* VA looking into reports of infection with Avastin use
* Regeneron shares close up 9.2 percent on Eylea prospects
(Adds analyst comment, Eylea FDA action date, updates share
By Bill Berkrot and Ransdell Pierson
Sept 21 The U.S. Department of Veterans Affairs
said it has stopped using Roche's ROG.VX Avastin to treat a
sight-robbing eye disease as it looks into reports of increased
risk of infection.
Roche's Lucentis is specifically approved to treat wet
age-related macular degeneration -- the leading cause of
blindness in the elderly. But its multibillion-dollar a year
cancer drug Avastin, which works in a similar manner, is
increasingly being used off-label to treat the disease because
it costs a fraction of Lucentis when cut into the small doses
needed for the eye disease.
"The Department of Veterans Affairs (VA) has ceased
ophthalmologic use of Avastin pending the results of an ongoing
investigation and will advise its physicians to consider
alternate therapies," the VA said in a statement.
"Once the investigation is complete, VA will reassess how
Avastin and similar therapies may be made available for
ophthalmologic use and will issue further guidance."
Shares of Regeneron Pharmaceuticals Inc (REGN.O), which is
awaiting U.S. approval of its new Eylea drug for the condition,
rose to a new high.
"The fact that the VA made this decision shows that the
risk of substituting Avastin for Lucentis might be a little
greater than we thought before," said Morningstar analyst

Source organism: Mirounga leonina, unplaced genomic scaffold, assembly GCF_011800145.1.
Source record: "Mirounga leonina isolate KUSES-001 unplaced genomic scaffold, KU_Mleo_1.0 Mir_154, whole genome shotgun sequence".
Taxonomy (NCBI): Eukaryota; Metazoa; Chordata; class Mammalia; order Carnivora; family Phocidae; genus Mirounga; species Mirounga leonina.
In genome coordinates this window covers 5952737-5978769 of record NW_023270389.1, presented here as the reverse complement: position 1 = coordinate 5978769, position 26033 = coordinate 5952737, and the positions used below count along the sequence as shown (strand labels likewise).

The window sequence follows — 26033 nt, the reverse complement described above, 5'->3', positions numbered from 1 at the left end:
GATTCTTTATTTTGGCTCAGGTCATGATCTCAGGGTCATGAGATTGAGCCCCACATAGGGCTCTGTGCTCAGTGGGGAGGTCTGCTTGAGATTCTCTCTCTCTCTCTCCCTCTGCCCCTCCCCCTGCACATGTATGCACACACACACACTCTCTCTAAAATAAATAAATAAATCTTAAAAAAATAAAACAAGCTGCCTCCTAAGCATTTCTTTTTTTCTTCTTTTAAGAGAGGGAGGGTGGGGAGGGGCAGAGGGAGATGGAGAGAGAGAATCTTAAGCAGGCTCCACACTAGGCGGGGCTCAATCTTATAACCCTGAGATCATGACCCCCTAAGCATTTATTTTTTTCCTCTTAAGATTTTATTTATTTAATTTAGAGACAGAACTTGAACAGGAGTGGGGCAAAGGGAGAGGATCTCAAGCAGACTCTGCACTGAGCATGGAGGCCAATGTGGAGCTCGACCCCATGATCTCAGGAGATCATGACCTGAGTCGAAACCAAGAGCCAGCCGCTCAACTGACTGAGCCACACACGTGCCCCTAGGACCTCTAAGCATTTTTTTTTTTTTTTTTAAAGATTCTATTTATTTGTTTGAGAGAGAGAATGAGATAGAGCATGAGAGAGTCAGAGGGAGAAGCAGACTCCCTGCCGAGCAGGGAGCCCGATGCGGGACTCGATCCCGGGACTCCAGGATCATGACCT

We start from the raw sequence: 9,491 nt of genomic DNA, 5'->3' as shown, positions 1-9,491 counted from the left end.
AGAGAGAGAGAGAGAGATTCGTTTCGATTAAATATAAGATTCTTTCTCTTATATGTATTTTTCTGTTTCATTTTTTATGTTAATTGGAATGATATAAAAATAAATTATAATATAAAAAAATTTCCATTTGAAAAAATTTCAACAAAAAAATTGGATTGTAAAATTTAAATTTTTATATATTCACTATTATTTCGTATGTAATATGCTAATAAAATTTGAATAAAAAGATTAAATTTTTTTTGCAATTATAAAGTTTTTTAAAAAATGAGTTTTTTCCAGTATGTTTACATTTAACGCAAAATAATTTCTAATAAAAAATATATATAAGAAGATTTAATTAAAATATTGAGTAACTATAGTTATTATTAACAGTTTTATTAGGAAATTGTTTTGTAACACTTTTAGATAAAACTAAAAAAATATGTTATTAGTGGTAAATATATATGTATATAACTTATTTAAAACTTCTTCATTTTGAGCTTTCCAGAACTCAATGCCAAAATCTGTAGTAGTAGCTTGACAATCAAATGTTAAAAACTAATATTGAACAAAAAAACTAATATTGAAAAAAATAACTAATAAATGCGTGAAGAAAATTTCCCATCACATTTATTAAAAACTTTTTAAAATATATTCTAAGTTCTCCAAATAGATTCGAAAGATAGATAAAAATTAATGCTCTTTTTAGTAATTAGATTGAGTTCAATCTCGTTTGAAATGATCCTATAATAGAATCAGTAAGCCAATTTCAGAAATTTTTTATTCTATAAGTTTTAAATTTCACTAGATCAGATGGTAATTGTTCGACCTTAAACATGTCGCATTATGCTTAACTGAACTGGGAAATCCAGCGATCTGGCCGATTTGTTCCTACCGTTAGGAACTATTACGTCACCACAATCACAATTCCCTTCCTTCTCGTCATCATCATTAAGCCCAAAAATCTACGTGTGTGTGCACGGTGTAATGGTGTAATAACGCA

"It definitely bodes well for Lucentis and for the
potential for Regeneron's eye drug Eylea," Migliore said.
Roche's Genentech unit, which makes both Avastin and
Lucentis, has long cautioned against splitting up Avastin doses
for the eye disease since the company never tested the drug for
But Lucentis costs about $2,000 for a dose, while the
cancer drug costs about $50 when used for macular degeneration,
leading many ophthalmologists to go with the dose splitting
option. While companies may only promote drugs for approved
uses, doctors are free to prescribe them as they see fit,
leading to unapproved, or off-label, use of many medicines.
Both Lucentis and Regeneron's Eylea have demonstrated an
ability to improve the sight of patients, not just slow
progression of the disease.
But there has been mounting government pressure to increase
use of Avastin for macular degeneration in an effort to cut
costs to Medicare and other health programs.
Results from a large U.S. government-sponsored study
released in April found that Avastin works just as well as
Lucentis for the eye disease, but had more side effects that
Roche spokesman Terence Hurley said the drugmaker believes
Lucentis -- not Avastin -- is the most appropriate medicine for
the eye condition.
"There is a growing body of evidence that suggests
injecting off-label Avastin into a person's eye may pose
greater risks than Lucentis," he said, citing potential for
infection and inflammation when the drug is split up.
"We do not believe that cost should be the only factor
considered when choosing a medicine," he added.
Regeneron spokesman Peter Dworkin declined to comment on
the Veterans Affairs decision, and whether it could ultimately
bolster demand for its Eylea.
Dworkin noted that an advisory panel to the U.S. Food and
Drug Administration in June unanimously recommended approval of
Eylea after reviewing its safety and effectiveness. The FDA is
expected to make its decision in November.
"Regeneron's Eylea stands to be well positioned in the
market if it does get approved because it's dosed half as
frequently and Lucentis and these are injections directly into
the eye, so patients obviously appreciate less dosing,"
Morningstar's Migliore said.
The VA treats millions of U.S. veterans in its hospitals
Regeneron shares closed up $5.93, or 9.2 percent, at $70.28
on Nasdaq after touching a new high of $79.90 earlier on
(Reporting by Bill Berkrot and Ransdell Pierson; additional
reporting by Alina Selyukh in Washington; Editing by Phil
Berlowitz and Carol Bishopric)